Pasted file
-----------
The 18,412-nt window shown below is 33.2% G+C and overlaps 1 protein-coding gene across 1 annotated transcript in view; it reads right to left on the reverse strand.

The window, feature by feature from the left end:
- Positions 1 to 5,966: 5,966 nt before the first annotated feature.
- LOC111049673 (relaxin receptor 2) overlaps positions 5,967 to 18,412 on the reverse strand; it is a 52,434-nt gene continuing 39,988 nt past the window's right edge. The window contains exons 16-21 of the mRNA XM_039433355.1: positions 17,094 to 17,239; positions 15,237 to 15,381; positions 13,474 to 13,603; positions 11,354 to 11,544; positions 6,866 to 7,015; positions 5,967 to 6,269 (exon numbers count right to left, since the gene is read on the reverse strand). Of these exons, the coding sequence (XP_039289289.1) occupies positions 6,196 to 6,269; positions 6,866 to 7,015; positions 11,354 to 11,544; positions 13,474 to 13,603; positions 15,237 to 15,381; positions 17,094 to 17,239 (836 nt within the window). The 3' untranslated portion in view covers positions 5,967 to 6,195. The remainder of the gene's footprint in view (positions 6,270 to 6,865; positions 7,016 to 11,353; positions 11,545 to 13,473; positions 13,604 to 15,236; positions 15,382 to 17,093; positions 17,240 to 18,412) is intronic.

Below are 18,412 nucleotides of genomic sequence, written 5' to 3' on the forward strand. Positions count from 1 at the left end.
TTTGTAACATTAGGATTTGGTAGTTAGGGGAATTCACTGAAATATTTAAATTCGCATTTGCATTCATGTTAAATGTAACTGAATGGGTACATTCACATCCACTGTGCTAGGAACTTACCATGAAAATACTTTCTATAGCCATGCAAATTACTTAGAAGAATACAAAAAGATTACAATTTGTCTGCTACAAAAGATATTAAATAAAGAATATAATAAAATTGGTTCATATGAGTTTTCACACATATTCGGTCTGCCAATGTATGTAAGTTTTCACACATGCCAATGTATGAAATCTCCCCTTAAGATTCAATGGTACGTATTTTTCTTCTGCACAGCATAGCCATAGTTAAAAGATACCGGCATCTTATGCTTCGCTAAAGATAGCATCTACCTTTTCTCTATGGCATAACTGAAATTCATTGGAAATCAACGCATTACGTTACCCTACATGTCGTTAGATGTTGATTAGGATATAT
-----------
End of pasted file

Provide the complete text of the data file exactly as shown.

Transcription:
The 18,412-nt window shown below is 33.2% G+C and overlaps 1 protein-coding gene across 1 annotated transcript in view; it reads right to left on the reverse strand.

The window, feature by feature from the left end:
- Positions 1 to 5,966: 5,966 nt before the first annotated feature.
- LOC111049673 (relaxin receptor 2) overlaps positions 5,967 to 18,412 on the reverse strand; it is a 52,434-nt gene continuing 39,988 nt past the window's right edge. The window contains exons 16-21 of the mRNA XM_039433355.1: positions 17,094 to 17,239; positions 15,237 to 15,381; positions 13,474 to 13,603; positions 11,354 to 11,544; positions 6,866 to 7,015; positions 5,967 to 6,269 (exon numbers count right to left, since the gene is read on the reverse strand). Of these exons, the coding sequence (XP_039289289.1) occupies positions 6,196 to 6,269; positions 6,866 to 7,015; positions 11,354 to 11,544; positions 13,474 to 13,603; positions 15,237 to 15,381; positions 17,094 to 17,239 (836 nt within the window). The 3' untranslated portion in view covers positions 5,967 to 6,195. The remainder of the gene's footprint in view (positions 6,270 to 6,865; positions 7,016 to 11,353; positions 11,545 to 13,473; positions 13,604 to 15,236; positions 15,382 to 17,093; positions 17,240 to 18,412) is intronic.

Below are 18,412 nucleotides of genomic sequence, written 5' to 3' on the forward strand. Positions count from 1 at the left end.
TTTGTAACATTAGGATTTGGTAGTTAGGGGAATTCACTGAAATATTTAAATTCGCATTTGCATTCATGTTAAATGTAACTGAATGGGTACATTCACATCCACTGTGCTAGGAACTTACCATGAAAATACTTTCTATAGCCATGCAAATTACTTAGAAGAATACAAAAAGATTACAATTTGTCTGCTACAAAAGATATTAAATAAAGAATATAATAAAATTGGTTCATATGAGTTTTCACACATATTCGGTCTGCCAATGTATGTAAGTTTTCACACATGCCAATGTATGAAATCTCCCCTTAAGATTCAATGGTACGTATTTTTCTTCTGCACAGCATAGCCATAGTTAAAAGATACCGGCATCTTATGCTTCGCTAAAGATAGCATCTACCTTTTCTCTATGGCATAACTGAAATTCATTGGAAATCAACGCATTACGTTACCCTACATGTCGTTAGATGTTGATTAGGATATAT